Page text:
Every day, for a few defined hours per day, you need to take “effective action” towards getting yourself ahead.

    Regardless of the economy being down, up, sideways or otherwise, “effective action” is the best, only, solution to your feeling in control of, and having control over, your destiny.

    So apply “effective action” to the great companies hiring this week and this month at TheLadders, and I’ll hope to hear good things from you soon!

  • Hired!

    Good first Monday of October!

    After you’ve learned to overcome your job hunt frustrations, had a professional write your resume, and remembered my gold star question, the next step in your job search is… getting hired!

    At least, that’s been our experience hundreds of thousands of times here at TheLadders!

    And while we don’t have the space to share all of them, here are just fifty of the positions filled at TheLadders in the month of September. I’d match up the pay with the location with the title for you, but this week, I’m going to make that your challenge… Can you match the title in Column A with the pay in Column B and the location in Column C? *Answer key at the bottom…

    Column A   Column B   Column C
    Marketing and Brand Strategy VP   $240K   Charlotte, NC
    Global Sourcing VP   $280K   Chicago, IL
    Project Manager   $140K   New York, NY
    Human Resources VP   $175K   New Jersey
    Vice President of Sales   $175K   Dallas, TX
    Global Marketing SVP   $195K   New York, NY
    Senior Director   $175K   Houston, TX
    Systems Director   $170K   Dallas, TX
    Vice President   $165K   Birmingham, AL
    User Experience Senior Manager   $155K   San Francisco
    Finance Director   $165K   San Francisco
    Manager of Brand Communications   $150K   Chicago, IL
    Operations VP   $150K   Los Angeles, CA
    Product Manager   $140K   Cleveland, OH
    Application Director   $150K   Miami, FL
    Sales and Marketing Director   $150K   NJ
    Agile Consultant   $150K   Redmond, WA
    Marketing Vice President   $140K   Cincinnati, OH
    Senior Manager   $145K   NYC
    Plant Manager   $140K   Texas
    VP Development   $130K   Virginia Beach
    Director of Sales   $140K   California
    Sales Director   $130K   Fort Lauderdale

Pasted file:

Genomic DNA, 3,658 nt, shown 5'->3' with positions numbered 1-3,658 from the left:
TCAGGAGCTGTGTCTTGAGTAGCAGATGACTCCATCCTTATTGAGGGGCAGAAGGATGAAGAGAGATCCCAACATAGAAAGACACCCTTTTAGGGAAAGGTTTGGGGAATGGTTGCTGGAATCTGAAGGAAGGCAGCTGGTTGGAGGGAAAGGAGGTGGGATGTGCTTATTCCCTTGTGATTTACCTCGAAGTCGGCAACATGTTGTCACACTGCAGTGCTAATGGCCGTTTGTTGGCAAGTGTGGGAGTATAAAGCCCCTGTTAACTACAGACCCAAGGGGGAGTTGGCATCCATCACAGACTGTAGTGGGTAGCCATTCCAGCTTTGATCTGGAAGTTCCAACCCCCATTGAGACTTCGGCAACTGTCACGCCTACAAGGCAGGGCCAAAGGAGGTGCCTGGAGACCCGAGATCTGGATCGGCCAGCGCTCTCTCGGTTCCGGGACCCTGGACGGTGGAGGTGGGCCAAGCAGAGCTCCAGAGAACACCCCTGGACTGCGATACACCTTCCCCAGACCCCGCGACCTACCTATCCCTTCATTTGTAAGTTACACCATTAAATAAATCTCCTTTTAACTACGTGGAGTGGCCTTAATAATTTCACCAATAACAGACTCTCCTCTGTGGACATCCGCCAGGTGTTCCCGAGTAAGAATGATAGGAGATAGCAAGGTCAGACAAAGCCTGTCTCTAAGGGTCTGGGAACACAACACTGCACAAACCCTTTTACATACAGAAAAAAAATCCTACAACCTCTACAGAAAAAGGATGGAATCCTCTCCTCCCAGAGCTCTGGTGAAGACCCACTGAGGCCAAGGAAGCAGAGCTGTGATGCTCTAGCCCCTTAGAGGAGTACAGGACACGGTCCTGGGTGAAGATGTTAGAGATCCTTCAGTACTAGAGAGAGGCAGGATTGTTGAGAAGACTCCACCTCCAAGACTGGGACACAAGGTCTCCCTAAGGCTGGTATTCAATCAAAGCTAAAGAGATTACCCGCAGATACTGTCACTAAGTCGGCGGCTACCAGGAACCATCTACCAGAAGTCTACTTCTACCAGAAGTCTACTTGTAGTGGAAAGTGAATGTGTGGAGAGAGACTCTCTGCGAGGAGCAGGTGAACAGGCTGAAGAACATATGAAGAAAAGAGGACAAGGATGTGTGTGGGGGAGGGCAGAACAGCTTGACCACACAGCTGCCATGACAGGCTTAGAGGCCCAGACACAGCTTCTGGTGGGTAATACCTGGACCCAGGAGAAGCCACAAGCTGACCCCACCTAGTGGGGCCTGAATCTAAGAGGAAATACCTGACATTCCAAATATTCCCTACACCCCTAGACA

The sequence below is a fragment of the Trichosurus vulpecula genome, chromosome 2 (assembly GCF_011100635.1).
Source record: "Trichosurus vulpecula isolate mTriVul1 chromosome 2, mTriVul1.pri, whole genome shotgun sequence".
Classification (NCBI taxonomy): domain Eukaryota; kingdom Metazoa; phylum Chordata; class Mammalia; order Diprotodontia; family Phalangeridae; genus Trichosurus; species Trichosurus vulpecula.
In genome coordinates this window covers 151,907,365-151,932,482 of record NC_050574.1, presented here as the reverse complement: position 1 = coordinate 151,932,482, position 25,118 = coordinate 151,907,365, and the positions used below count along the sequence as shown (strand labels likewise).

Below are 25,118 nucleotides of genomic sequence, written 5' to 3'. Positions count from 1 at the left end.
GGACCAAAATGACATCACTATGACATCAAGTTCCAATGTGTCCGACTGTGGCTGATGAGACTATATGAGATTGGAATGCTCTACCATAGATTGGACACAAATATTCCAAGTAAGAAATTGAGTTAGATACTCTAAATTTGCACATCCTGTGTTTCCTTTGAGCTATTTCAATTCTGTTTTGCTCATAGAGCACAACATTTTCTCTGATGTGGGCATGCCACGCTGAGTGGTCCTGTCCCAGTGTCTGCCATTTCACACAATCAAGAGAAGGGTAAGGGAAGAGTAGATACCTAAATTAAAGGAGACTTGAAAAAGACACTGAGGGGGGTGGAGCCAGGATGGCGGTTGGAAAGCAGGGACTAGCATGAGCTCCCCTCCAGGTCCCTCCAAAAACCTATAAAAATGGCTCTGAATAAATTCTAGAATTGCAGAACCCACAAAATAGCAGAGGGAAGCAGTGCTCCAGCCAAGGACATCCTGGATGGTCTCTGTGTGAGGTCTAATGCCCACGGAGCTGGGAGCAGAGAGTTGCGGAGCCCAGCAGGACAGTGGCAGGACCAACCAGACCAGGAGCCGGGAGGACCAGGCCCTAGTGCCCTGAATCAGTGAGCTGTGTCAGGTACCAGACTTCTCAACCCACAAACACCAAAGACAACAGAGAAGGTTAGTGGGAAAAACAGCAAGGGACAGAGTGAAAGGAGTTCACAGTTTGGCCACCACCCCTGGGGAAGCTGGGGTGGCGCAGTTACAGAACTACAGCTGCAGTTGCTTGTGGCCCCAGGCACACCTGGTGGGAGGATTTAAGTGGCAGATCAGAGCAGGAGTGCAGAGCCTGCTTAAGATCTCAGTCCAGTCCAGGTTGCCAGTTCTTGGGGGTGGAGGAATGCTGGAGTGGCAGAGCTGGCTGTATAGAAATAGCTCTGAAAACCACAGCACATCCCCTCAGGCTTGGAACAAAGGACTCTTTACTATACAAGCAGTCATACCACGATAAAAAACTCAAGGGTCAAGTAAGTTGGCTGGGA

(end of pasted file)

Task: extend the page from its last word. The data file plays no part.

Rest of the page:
Assistant Vice President   $130K   New Jersey
    Director of Manufacturing   $125K   Cleveland, OH
    Director of Finance   $126K   Atlanta, GA
    Account Sales Executive   $120K   Baton Rouge, LA
    Senior Manager   $119K   Denver, CO
    Senior Project Manager   $120K   Los Angeles, CA
    Sales Manager   $120K   Schaumburg, IL
    Senior Business Architect   $119K   Hartford, CT
    Member Benefits Supervisor   $115K   Herndon, VA
    Senior Software Engineer   $120K   New Hampshire
    Solution Specialist   $120K   Pittsburgh, PA
    Sales Representative   $115K   New Jersey
    Manager of Marketing Operations   $115K   Pennsylvania
    Contracts Administration Manager   $110K   New Jersey
    Director of Retirement Benefits   $112K   Brentwood, TN
    Regional Sales Manager   $110K   New Jersey
    Technical Projects Manager   $110K   Virginia
    Marketing Director   $105K   Texas
    Sales Vice President   $100K   Los Angeles
    Production Quality Director   $100K   New York
    IT Senior Engineer   $105K   New York, NY
    Lead Project Manager   $109K   Chicago, IL
    Marketing Director   $100K   New York, NY
    Regional Sales Manager   $100K   Oakland, CA
    Area Sales Manager   $100K   San Antonio, TX
    Ent. Cloud Services Asst. Director   $115K   Denver, CO
    Quality and Compliance Manager   $115K   Salt Lake City, UT

    Every day and every hour, somebody is landing their new role at TheLadders. Your time will arrive if you keep working at it daily, and stay focused on the right jobs for your experience and skills…

    Good luck in the search this week!

    I’ll be rooting for you!

  • Job Search 102, expensive articles we wrote for professionals like you

    Last week I told you about the importance of getting your resume professionally written.

    And this week I want to talk to you about Job Search 102.

    Why “102″?

    Because over the years, we’ve discovered that a lot of the canned advice out there doesn’t apply to higher-end professionals. The job search 101 stuff is focused on recent grads, or people looking to get out of corporate America entirely, or stuff that just doesn’t apply.

    So we’ve commissioned writers, hired experts, and crafted our own pieces that match up with what professionals like you need. It’s expensive to do, but it’s important in preparing you for your search.

    You can read all of our advice online, free, at TheLadders Career Advice, but I’ve pulled out 49 of the best pieces below, ranked in order of interest to readers on our site:

    What to Do if a Company Asks for Your Facebook Password in a Job Interview
    Salary Negotiation Tips: Disclosure Sabotage
    Truth, Lies and Resumes